The University of Arizona

Sheep grazing and plant cover dynamics of a shadscale community.

H. Alzerreca-Angelo, E.W. Schupp, S.G. Kitchen

Abstract


Despite extensive coverage and long-term use, the extent to which shadscale [Atriplex confertifolia (Torr. &Frem.) Wats.] community dynamics are driven by grazing rather than by climate and inherent plant characteristics is unresolved. We analyze a 59-year data set from the Desert Experimental Range, southwestern Utah, with the objective of discriminating between grazing and non-grazing effects on cover dynamics. Canopy cover of (5 x 20 ft) 9.3 m2 plots were estimated in 1935, 1958, 1969, 1975, and 1994. Treatments were time (5 dates), grazing (ungrazed versus grazed), and season (spring versus winter). Time was significant; total cover initially increased following release from uncontrolled grazing and improvement of climate (1935-58, P < 0.001), remained unchanged over the following dry interval (1958-69, P = 1.000), increased over a drier interval (1969-75, P < 0.001), and then decreased dramatically over the final wet period (1975-94, P < 0.001). Grazing was also significant (P < 0.001), but cover of ungrazed plots exceeded that of grazed plots only in 1975 and 1994 (P less than or equal to 0.033). The 6 dominant species showed varying responses to grazing and time, with some responding primarily to grazing (e.g., budsage, Artemisia spinescens D.C. Eaton in Wats.) and others responding primarily to time (climate, longevity, etc., e.g., Indian ricegrass, Oryzopsis hymenoides R. &S.). Similarly, seasonal effects were not universal. Shrub cover initially increased and then declined dramatically while grass cover monotonically increased. Results suggest that release from uncontrolled grazing coupled with improving climatic conditions were responsible for initial recovery of the community, but that over time, climate and inherent plant traits (e.g., longevity, establishment ecology, etc.) became relatively more important. For total cover and for many individual species, continued grazing affected the rate more than the direction of vegetation change.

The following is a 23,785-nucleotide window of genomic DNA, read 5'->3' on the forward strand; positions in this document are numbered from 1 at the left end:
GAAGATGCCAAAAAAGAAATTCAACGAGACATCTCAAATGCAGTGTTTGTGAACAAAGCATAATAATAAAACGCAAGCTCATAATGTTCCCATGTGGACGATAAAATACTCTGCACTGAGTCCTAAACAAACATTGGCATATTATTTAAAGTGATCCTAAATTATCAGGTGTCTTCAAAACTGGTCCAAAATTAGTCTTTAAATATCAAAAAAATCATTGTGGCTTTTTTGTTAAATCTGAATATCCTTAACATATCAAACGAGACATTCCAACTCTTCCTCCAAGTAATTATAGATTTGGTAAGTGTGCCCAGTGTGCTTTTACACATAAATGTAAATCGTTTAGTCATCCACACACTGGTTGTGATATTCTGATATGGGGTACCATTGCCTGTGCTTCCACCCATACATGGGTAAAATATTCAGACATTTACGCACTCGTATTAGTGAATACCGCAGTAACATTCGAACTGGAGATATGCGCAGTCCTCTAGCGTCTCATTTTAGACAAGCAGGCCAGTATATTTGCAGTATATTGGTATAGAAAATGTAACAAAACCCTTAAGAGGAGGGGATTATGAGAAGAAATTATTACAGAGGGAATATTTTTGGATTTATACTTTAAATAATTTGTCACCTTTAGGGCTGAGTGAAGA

Keywords


artemisia spinescens;Hilaria;Sporobolus cryptandrus;Achnatherum hymenoides;Atriplex confertifolia;rain;Krascheninnikovia lanata;sheep;biomass;seasonal variation;Utah;canopy;grazing

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